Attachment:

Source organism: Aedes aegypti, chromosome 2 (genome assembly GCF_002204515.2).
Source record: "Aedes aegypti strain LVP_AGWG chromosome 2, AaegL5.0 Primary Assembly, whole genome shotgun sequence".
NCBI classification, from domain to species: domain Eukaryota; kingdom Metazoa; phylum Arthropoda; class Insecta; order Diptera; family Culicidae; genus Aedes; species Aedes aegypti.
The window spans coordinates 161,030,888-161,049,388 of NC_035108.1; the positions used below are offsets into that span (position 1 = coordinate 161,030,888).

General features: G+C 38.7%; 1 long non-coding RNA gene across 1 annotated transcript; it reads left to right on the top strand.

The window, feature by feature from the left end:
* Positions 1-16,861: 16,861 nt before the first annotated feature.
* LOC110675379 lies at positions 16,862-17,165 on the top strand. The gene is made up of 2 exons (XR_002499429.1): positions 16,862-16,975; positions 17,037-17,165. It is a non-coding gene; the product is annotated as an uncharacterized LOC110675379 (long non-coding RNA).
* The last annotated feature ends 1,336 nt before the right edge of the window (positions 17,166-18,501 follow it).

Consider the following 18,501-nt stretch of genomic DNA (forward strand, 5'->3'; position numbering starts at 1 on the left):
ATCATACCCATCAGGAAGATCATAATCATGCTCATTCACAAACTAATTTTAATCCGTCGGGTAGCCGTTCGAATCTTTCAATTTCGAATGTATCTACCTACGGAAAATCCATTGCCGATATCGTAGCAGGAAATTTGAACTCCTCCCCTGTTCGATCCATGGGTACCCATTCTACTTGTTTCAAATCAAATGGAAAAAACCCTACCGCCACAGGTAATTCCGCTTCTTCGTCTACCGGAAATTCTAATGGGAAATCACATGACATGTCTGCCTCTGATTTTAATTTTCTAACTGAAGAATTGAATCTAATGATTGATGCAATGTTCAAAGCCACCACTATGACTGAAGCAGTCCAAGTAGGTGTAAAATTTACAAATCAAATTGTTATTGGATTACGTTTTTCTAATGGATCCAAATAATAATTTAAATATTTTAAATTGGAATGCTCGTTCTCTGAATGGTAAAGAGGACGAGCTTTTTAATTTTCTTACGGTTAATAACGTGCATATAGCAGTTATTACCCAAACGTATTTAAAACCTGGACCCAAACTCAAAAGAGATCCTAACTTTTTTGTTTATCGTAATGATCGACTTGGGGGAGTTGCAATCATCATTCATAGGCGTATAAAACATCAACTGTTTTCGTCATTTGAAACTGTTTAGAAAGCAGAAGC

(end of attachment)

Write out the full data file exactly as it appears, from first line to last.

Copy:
Source organism: Aedes aegypti, chromosome 2 (genome assembly GCF_002204515.2).
Source record: "Aedes aegypti strain LVP_AGWG chromosome 2, AaegL5.0 Primary Assembly, whole genome shotgun sequence".
NCBI classification, from domain to species: domain Eukaryota; kingdom Metazoa; phylum Arthropoda; class Insecta; order Diptera; family Culicidae; genus Aedes; species Aedes aegypti.
The window spans coordinates 161,030,888-161,049,388 of NC_035108.1; the positions used below are offsets into that span (position 1 = coordinate 161,030,888).

General features: G+C 38.7%; 1 long non-coding RNA gene across 1 annotated transcript; it reads left to right on the top strand.

The window, feature by feature from the left end:
* Positions 1-16,861: 16,861 nt before the first annotated feature.
* LOC110675379 lies at positions 16,862-17,165 on the top strand. The gene is made up of 2 exons (XR_002499429.1): positions 16,862-16,975; positions 17,037-17,165. It is a non-coding gene; the product is annotated as an uncharacterized LOC110675379 (long non-coding RNA).
* The last annotated feature ends 1,336 nt before the right edge of the window (positions 17,166-18,501 follow it).

Consider the following 18,501-nt stretch of genomic DNA (forward strand, 5'->3'; position numbering starts at 1 on the left):
ATCATACCCATCAGGAAGATCATAATCATGCTCATTCACAAACTAATTTTAATCCGTCGGGTAGCCGTTCGAATCTTTCAATTTCGAATGTATCTACCTACGGAAAATCCATTGCCGATATCGTAGCAGGAAATTTGAACTCCTCCCCTGTTCGATCCATGGGTACCCATTCTACTTGTTTCAAATCAAATGGAAAAAACCCTACCGCCACAGGTAATTCCGCTTCTTCGTCTACCGGAAATTCTAATGGGAAATCACATGACATGTCTGCCTCTGATTTTAATTTTCTAACTGAAGAATTGAATCTAATGATTGATGCAATGTTCAAAGCCACCACTATGACTGAAGCAGTCCAAGTAGGTGTAAAATTTACAAATCAAATTGTTATTGGATTACGTTTTTCTAATGGATCCAAATAATAATTTAAATATTTTAAATTGGAATGCTCGTTCTCTGAATGGTAAAGAGGACGAGCTTTTTAATTTTCTTACGGTTAATAACGTGCATATAGCAGTTATTACCCAAACGTATTTAAAACCTGGACCCAAACTCAAAAGAGATCCTAACTTTTTTGTTTATCGTAATGATCGACTTGGGGGAGTTGCAATCATCATTCATAGGCGTATAAAACATCAACTGTTTTCGTCATTTGAAACTGTTTAGAAAGCAGAAGC